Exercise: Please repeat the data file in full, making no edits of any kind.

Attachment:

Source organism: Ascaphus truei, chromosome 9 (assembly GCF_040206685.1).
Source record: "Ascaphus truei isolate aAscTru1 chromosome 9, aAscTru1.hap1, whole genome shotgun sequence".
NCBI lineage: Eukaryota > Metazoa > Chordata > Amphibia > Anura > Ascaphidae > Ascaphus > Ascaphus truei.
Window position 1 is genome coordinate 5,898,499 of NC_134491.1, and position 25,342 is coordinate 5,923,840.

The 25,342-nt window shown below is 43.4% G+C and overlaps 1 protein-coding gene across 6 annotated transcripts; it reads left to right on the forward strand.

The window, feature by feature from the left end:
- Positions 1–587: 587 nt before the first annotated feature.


Source organism: Ascaphus truei, chromosome 9 (assembly GCF_040206685.1).
Source record: "Ascaphus truei isolate aAscTru1 chromosome 9, aAscTru1.hap1, whole genome shotgun sequence".
NCBI lineage: Eukaryota > Metazoa > Chordata > Amphibia > Anura > Ascaphidae > Ascaphus > Ascaphus truei.
Window position 1 is genome coordinate 5,898,499 of NC_134491.1, and position 25,342 is coordinate 5,923,840.

The 25,342-nt window shown below is 43.4% G+C and overlaps 1 protein-coding gene across 6 annotated transcripts; it reads left to right on the forward strand.

The window, feature by feature from the left end:
- Positions 1–587: 587 nt before the first annotated feature.